There is no wonder why so much of the financial burden has fallen on parents. No one wants to see their freshly-minted graduate start their working career with a debt load that rivals mortgages from a few decades ago. If you plan on helping fund your child’s ongoing education, the time to start saving is right now. As mentioned above, the sooner you start the less you ultimately need to save.
College Savings Vehicles
While a deep dive into the pro’s and con’s of variable college savings vehicles is outside the scope of this guide, here is a list of the primary tools you can use:
- 529 Plan
- Roth IRA
- Taxable Brokerage Account
- CDs and Savings Accounts
- Coverdell Education Savings Accounts
College savings is important for many families, but make sure to keep it in perspective of your overall financial plan. Putting you and your family on the edge of destitution in order to max out college savings probably isn’t the best strategy.
While debt can be a burden, students and parents can usually borrow the extra funds they need for school. You can’t borrow for your retirement. Do not put your long-term well being at risk in order to speed up college savings.
You won’t miss what you never see.
Many Americans struggle to save for long-term goals because they tend to spend what they have available to them. The main constraint on their lifestyle expansion is their income. When their income goes up, their spending usually follows.
While there is nothing wrong with expanding your lifestyle as you move up the income ladder, these increases in creature comforts should be balanced with increases in savings. The single best way to accomplish that is to automate your savings first before inflating your lifestyle.
60% of the working population have access to a 401k through their employer. Work-based 401k plans are so effective because the money comes out of your paycheck before you ever see it. This makes the automation process as easy as possible and prevents you from spending your retirement money before having a chance to set it aside.
Unfortunately, only about half of those eligible are actually contributing.
IRAs and Taxable Accounts
If you do not have access to a 401k plan at work, you can build your own automated retirement savings using scheduled bank transfers. The 2022 maximum contribution for an IRA is $6,000 ($7,000 if you’re over 50). There is no limit to what you can invest in a taxable account.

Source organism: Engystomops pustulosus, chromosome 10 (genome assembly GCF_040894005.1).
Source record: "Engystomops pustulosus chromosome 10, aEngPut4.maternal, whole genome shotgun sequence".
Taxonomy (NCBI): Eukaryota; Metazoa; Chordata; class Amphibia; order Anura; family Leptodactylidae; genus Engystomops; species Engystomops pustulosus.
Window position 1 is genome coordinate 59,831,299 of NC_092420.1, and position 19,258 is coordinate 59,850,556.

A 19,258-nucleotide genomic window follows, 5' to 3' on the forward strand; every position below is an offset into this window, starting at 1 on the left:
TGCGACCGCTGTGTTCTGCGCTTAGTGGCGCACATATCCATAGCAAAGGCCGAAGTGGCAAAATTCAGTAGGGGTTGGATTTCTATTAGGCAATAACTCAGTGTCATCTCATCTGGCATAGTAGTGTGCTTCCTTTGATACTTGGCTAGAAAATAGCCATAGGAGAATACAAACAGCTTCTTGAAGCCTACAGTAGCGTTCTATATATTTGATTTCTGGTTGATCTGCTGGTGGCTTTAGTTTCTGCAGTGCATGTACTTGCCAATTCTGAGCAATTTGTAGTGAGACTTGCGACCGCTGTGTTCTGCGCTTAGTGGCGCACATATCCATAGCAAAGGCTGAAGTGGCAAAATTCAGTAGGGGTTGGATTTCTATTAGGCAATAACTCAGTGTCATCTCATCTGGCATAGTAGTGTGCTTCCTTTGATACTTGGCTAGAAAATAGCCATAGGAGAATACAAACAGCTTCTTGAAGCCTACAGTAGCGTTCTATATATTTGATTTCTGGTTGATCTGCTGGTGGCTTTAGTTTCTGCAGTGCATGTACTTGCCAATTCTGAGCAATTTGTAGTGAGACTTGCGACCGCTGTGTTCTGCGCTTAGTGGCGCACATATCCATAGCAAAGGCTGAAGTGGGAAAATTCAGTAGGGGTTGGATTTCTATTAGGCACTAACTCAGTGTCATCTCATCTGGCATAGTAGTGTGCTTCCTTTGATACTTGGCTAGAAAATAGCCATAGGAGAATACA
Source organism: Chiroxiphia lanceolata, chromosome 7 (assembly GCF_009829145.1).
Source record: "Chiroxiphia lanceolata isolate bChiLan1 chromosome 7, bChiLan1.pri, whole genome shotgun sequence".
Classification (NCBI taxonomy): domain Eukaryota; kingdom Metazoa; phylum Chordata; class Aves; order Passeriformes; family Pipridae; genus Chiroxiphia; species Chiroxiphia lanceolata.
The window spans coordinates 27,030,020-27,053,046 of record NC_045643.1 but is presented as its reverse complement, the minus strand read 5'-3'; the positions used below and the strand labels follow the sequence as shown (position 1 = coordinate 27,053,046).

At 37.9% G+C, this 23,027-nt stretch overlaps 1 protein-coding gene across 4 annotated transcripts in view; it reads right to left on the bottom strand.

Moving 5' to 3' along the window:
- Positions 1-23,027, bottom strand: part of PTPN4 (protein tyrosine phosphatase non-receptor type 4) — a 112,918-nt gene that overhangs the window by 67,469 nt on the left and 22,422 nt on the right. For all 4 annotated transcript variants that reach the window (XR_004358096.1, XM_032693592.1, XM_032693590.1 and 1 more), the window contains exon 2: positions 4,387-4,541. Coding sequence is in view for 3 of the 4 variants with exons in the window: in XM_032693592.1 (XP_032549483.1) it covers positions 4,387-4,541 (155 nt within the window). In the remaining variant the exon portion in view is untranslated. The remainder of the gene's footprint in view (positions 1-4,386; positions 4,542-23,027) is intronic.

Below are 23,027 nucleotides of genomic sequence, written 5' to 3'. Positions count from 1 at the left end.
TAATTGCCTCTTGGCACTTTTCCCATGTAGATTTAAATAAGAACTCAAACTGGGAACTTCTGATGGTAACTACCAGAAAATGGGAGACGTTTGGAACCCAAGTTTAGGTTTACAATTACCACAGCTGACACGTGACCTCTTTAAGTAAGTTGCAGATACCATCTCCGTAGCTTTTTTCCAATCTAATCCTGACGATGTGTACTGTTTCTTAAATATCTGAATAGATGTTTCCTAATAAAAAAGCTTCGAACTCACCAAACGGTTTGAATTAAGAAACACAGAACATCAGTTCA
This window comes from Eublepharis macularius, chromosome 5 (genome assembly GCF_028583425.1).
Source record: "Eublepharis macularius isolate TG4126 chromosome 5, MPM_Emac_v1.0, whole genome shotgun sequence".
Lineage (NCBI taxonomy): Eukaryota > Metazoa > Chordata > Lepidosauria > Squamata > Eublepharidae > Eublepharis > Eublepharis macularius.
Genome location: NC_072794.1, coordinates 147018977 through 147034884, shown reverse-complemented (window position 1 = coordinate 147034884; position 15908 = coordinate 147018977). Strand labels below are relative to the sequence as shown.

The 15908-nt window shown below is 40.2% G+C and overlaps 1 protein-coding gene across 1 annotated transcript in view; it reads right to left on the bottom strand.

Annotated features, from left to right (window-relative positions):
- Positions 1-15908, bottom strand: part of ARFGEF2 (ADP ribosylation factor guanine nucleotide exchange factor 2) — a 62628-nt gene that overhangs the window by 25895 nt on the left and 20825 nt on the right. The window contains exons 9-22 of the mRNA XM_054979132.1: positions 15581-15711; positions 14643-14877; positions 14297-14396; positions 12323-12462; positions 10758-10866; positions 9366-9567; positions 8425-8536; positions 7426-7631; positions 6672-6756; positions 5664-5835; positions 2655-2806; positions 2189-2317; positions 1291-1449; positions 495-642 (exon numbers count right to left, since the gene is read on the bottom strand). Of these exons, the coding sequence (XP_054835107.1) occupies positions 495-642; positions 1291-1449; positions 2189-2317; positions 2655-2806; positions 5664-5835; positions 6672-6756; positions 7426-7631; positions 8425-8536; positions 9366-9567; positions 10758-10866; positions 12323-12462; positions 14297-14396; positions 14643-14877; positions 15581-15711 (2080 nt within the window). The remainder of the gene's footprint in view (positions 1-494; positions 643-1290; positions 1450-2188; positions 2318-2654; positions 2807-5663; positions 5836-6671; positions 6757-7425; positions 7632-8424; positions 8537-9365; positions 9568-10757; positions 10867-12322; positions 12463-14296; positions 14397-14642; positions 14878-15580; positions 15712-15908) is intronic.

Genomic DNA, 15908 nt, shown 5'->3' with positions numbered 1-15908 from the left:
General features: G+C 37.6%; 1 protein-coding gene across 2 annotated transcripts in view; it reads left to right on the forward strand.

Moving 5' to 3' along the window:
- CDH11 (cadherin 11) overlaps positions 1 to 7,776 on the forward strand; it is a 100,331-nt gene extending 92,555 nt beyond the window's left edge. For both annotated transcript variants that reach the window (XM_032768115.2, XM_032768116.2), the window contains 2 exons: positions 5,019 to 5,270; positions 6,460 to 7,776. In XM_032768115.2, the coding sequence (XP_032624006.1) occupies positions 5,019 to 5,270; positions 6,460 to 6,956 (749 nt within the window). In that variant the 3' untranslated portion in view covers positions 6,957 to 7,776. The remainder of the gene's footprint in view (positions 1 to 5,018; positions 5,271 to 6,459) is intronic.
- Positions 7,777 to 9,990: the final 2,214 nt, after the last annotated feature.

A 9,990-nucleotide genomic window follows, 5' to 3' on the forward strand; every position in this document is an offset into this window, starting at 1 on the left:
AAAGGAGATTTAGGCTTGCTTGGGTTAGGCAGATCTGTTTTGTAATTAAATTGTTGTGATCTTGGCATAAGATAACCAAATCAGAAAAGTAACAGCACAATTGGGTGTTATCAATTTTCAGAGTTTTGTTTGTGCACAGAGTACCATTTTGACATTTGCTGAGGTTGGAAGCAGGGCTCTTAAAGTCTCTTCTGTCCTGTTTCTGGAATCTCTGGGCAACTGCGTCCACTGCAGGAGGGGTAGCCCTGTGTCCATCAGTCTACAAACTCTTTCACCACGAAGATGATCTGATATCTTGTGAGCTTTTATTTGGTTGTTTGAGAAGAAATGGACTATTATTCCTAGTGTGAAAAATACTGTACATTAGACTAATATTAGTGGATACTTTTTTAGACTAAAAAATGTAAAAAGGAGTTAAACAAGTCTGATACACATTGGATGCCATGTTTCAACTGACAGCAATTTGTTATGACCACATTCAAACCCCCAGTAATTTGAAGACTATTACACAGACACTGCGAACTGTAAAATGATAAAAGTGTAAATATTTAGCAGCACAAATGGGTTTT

Let’s say you are paid twice a month (24 pay periods annually) and want to max out your IRA for this year. Here is how you do it:
- Calculate transfer amount ($6,000 divided by 24 pay periods is $250).
- Set an automatic transfer from checking to IRA that lags a few days behind your paycheck deposits.
That’s it! You have just created a roll-your-own automatic retirement savings plan.
Here are a few tips:
- If you are paid once a month or every two weeks, adjust your amount accordingly.
- If married, you can both have your own IRAs.
- If your income allows you to save more than your 401k or IRA limits allow, use the same strategy to automate transfers into a taxable brokerage account.
- Check with your employer and see if you can split your paycheck deposits into multiple accounts. You may be able to have them automatically transfer your retirement allotment directly into your IRA.
While they do exist, most people do not have access to college savings plans that automatically deduct from their paychecks like a 401k. If that is the case, you can use the same strategy mentioned above for IRAs and taxable accounts.
Other Savings Goals
These processes can be used for any savings goals you may have, long or short-term. If you are saving for a down payment or a wedding, for example, make a separate online savings account and set up automatic transfers to it.
Pay Yourself First
We frequently express the importance of having a sound budget to serve as the foundation of any long-term financial plan. Since the budget serves as the roadmap for where your money travels, it only makes sense that your savings goals should be front and center.
Most personal finance experts recommend saving first and living off what is left, often referred to as Pay Yourself First. It’s a simple concept, but when implemented correctly it can have powerful results.
John is a 28 year old single father that makes $5,000 a month. His daughter, Lilly, is 3 years old and he wants to save for both his retirement and her college expenses. He determines he wants to save 15% of his income for retirement, and 5% for her college. In order to hit his savings goals, he needs to set aside the following each month:
- $750 – Retirement
- $250 – College Savings
Rather than having to constantly think about saving a few dollars here and there to hit his savings goals, John goes back to his budget and puts retirement and college at the top of the list. He then rebuilds his budget categories using the $4,000 remaining from his income.
This simple example shows the basics of Paying Yourself First. Businesses everywhere are trying to take a cut of your resources. Make sure to take your cut first before handing out the rest.
If you have followed all the steps this far, you should:
- Know your income and living costs.
- Have a budget and tracking expenses.
- Have consolidated your high-interest debt into lower-cost loans.
- Have a $5,000 emergency fund.
- Be automatically setting aside money for retirement and other savings goals.
In the final step, you are going to bulk up your emergency fund and kiss your consumer debt goodbye.